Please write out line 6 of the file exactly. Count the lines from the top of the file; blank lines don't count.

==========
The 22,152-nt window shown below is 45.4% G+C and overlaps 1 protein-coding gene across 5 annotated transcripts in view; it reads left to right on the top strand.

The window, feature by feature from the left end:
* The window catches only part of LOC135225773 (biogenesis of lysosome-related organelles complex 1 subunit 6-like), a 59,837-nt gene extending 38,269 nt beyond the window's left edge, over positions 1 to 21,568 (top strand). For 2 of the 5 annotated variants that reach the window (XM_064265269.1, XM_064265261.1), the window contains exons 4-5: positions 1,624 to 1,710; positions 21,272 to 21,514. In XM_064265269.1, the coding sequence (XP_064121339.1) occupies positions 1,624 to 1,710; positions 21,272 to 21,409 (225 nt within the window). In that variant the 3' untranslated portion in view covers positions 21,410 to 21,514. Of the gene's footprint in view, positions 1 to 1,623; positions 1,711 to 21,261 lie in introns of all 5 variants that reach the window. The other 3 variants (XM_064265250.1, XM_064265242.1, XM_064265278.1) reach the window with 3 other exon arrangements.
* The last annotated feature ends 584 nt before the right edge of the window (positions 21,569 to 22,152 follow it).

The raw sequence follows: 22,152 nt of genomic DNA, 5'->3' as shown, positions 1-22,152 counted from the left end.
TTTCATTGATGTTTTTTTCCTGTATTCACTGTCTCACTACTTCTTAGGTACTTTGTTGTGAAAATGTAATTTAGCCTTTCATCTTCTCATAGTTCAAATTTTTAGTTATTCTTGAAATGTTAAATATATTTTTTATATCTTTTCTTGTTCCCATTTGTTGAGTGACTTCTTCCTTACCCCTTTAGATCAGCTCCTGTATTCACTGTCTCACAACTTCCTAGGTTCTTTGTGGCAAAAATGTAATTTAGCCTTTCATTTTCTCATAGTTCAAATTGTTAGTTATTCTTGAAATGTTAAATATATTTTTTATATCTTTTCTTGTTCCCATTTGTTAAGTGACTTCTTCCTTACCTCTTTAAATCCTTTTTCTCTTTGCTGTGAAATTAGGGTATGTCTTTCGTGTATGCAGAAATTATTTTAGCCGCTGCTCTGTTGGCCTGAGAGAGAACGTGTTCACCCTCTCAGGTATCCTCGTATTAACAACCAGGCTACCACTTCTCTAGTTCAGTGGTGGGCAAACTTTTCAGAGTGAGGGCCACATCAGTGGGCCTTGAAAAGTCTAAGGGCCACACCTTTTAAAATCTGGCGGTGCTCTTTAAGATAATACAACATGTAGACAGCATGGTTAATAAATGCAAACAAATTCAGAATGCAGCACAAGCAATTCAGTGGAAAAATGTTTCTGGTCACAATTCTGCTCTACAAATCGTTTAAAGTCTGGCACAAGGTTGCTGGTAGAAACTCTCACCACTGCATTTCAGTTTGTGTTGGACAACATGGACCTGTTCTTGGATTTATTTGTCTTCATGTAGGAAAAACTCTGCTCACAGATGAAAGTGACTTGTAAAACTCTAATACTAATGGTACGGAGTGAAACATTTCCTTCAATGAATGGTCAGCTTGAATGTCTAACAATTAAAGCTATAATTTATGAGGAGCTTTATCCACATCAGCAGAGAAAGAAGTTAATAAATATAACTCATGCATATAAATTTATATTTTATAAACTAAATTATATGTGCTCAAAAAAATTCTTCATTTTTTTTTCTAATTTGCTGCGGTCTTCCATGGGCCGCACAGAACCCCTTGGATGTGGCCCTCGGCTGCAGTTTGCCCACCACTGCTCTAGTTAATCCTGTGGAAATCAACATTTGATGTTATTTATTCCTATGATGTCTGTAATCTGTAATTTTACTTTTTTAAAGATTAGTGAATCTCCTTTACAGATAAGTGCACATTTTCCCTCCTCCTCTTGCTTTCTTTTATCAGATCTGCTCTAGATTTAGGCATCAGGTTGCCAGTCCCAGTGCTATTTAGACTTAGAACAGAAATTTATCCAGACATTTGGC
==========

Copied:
TTTCATTGATGTTTTTTTCCTGTATTCACTGTCTCACTACTTCTTAGGTACTTTGTTGTGAAAATGTAATTTAGCCTTTCATCTTCTCATAGTTCAAATTTTTAGTTATTCTTGAAATGTTAAATATATTTTTTATATCTTTTCTTGTTCCCATTTGTTGAGTGACTTCTTCCTTACCCCTTTAGATCAGCTCCTGTATTCACTGTCTCACAACTTCCTAGGTTCTTTGTGGCAAAAATGTAATTTAGCCTTTCATTTTCTCATAGTTCAAATTGTTAGTTATTCTTGAAATGTTAAATATATTTTTTATATCTTTTCTTGTTCCCATTTGTTAAGTGACTTCTTCCTTACCTCTTTAAATCCTTTTTCTCTTTGCTGTGAAATTAGGGTATGTCTTTCGTGTATGCAGAAATTATTTTAGCCGCTGCTCTGTTGGCCTGAGAGAGAACGTGTTCACCCTCTCAGGTATCCTCGTATTAACAACCAGGCTACCACTTCTCTAGTTCAGTGGTGGGCAAACTTTTCAGAGTGAGGGCCACATCAGTGGGCCTTGAAAAGTCTAAGGGCCACACCTTTTAAAATCTGGCGGTGCTCTTTAAGATAATACAACATGTAGACAGCATGGTTAATAAATGCAAACAAATTCAGAATGCAGCACAAGCAATTCAGTGGAAAAATGTTTCTGGTCACAATTCTGCTCTACAAATCGTTTAAAGTCTGGCACAAGGTTGCTGGTAGAAACTCTCACCACTGCATTTCAGTTTGTGTTGGACAACATGGACCTGTTCTTGGATTTATTTGTCTTCATGTAGGAAAAACTCTGCTCACAGATGAAAGTGACTTGTAAAACTCTAATACTAATGGTACGGAGTGAAACATTTCCTTCAATGAATGGTCAGCTTGAATGTCTAACAATTAAAGCTATAATTTATGAGGAGCTTTATCCACATCAGCAGAGAAAGAAGTTAATAAATATAACTCATGCATATAAATTTATATTTTATAAACTAAATTATATGTGCTCAAAAAAATTCTTCATTTTTTTTTCTAATTTGCTGCGGTCTTCCATGGGCCGCACAGAACCCCTTGGATGTGGCCCTCGGCTGCAGTTTGCCCACCACTGCTCTAGTTAATCCTGTGGAAATCAACATTTGATGTTATTTATTCCTATGATGTCTGTAATCTGTAATTTTACTTTTTTAAAGATTAGTGAATCTCCTTTACAGATAAGTGCACATTTTCCCTCCTCCTCTTGCTTTCTTTTATCAGATCTGCTCTAGATTTAGGCATCAGGTTGCCAGTCCCAGTGCTATTTAGACTTAGAACAGAAATTTATCCAGACATTTGGC